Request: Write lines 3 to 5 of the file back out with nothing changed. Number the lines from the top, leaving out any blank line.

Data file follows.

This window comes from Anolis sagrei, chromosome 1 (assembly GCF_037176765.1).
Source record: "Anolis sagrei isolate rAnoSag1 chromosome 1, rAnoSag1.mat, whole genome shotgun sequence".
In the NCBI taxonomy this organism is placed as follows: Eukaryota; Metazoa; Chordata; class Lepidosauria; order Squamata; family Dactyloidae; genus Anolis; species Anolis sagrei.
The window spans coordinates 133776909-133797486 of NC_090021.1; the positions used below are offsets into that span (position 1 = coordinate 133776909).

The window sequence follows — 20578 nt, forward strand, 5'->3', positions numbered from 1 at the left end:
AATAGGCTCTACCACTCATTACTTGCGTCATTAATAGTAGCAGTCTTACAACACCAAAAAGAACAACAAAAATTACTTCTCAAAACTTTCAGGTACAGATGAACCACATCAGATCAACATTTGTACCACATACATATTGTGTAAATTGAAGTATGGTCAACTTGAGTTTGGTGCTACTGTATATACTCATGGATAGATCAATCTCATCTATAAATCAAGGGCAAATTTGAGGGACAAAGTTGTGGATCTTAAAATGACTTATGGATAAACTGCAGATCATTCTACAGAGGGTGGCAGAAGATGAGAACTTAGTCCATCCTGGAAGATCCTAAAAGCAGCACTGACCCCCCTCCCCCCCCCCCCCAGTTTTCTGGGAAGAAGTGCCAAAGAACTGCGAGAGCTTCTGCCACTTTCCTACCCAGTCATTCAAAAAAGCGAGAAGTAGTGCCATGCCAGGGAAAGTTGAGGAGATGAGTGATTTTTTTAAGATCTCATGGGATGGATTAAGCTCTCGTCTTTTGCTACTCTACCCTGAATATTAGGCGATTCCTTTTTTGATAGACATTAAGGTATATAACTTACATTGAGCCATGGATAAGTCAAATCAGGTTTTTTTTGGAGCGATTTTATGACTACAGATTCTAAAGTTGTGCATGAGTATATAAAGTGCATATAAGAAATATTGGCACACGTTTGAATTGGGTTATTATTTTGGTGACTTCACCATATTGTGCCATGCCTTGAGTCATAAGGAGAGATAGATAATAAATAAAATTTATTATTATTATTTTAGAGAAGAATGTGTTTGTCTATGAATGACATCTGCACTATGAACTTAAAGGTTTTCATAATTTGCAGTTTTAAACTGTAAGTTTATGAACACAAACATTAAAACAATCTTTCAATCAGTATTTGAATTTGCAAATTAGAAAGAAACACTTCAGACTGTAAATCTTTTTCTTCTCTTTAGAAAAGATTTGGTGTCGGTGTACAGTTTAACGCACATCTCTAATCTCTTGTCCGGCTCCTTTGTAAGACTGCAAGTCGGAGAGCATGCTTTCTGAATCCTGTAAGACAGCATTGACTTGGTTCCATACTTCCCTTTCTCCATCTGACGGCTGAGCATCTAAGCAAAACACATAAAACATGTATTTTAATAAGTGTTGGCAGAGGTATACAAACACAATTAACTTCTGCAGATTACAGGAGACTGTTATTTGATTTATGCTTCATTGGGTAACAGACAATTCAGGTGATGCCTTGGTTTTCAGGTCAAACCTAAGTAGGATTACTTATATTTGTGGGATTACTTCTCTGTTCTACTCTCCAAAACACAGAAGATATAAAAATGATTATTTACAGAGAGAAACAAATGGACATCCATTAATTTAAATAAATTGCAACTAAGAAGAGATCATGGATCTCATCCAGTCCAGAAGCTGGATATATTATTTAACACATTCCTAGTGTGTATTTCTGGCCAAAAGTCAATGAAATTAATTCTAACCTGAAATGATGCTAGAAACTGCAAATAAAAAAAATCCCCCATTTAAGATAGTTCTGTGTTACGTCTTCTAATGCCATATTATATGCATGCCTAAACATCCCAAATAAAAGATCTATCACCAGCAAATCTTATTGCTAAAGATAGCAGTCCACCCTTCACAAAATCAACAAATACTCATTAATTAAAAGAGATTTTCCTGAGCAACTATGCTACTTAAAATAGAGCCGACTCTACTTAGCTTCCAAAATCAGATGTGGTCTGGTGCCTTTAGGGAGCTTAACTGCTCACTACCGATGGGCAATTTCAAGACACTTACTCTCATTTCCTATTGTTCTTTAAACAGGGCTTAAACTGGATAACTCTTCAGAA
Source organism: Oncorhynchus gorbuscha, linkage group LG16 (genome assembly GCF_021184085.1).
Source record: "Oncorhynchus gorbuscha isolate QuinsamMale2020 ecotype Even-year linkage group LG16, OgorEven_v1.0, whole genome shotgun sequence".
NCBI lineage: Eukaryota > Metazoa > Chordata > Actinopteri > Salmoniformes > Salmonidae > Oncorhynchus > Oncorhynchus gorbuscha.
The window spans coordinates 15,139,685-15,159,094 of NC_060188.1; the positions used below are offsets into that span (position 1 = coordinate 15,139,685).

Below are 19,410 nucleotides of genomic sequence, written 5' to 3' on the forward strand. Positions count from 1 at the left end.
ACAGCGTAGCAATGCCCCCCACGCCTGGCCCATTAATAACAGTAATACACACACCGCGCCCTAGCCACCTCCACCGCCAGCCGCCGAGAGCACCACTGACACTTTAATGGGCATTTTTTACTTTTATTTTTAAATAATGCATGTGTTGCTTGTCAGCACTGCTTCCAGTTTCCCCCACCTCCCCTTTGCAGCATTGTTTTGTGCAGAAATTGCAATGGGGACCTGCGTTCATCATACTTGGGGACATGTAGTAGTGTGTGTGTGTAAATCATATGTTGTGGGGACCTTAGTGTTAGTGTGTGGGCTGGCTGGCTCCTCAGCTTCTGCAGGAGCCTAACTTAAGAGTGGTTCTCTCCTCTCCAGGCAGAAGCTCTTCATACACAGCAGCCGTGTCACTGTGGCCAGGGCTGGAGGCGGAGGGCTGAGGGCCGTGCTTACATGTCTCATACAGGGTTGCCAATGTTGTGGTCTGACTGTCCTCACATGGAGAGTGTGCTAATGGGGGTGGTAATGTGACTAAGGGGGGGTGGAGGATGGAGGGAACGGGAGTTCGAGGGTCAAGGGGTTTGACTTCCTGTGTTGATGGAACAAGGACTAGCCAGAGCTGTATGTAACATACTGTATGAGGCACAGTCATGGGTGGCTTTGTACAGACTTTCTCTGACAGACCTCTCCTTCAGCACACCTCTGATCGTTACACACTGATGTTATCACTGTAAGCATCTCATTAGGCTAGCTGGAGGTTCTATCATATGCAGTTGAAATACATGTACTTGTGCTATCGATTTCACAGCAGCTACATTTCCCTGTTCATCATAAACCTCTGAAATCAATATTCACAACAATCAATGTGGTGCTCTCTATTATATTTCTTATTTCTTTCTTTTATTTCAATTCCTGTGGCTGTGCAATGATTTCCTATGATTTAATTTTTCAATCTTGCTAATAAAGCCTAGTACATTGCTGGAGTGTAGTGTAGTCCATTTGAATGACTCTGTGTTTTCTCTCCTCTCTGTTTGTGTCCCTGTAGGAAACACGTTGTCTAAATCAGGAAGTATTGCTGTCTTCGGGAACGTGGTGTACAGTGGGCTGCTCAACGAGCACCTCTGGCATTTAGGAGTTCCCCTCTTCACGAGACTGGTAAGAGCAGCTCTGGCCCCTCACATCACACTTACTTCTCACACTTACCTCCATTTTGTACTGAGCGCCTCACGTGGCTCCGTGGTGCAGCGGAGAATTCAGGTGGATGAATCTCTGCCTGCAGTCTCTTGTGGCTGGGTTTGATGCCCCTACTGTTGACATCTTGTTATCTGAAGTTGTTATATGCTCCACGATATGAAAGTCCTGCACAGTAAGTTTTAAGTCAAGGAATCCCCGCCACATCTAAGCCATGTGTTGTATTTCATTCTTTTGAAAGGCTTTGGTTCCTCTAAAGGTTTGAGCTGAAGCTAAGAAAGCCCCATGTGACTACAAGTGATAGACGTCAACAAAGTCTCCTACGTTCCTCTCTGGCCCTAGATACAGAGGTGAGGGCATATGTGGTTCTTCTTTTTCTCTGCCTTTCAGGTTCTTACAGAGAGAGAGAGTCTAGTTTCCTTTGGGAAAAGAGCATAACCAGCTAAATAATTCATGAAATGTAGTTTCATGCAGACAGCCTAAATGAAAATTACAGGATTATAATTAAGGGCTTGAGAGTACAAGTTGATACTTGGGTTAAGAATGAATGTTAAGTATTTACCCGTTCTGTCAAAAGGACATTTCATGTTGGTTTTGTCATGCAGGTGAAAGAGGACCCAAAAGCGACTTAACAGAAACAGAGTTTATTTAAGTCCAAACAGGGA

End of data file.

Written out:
In the NCBI taxonomy this organism is placed as follows: Eukaryota; Metazoa; Chordata; class Lepidosauria; order Squamata; family Dactyloidae; genus Anolis; species Anolis sagrei.
The window spans coordinates 133776909-133797486 of NC_090021.1; the positions used below are offsets into that span (position 1 = coordinate 133776909).

The window sequence follows — 20578 nt, forward strand, 5'->3', positions numbered from 1 at the left end: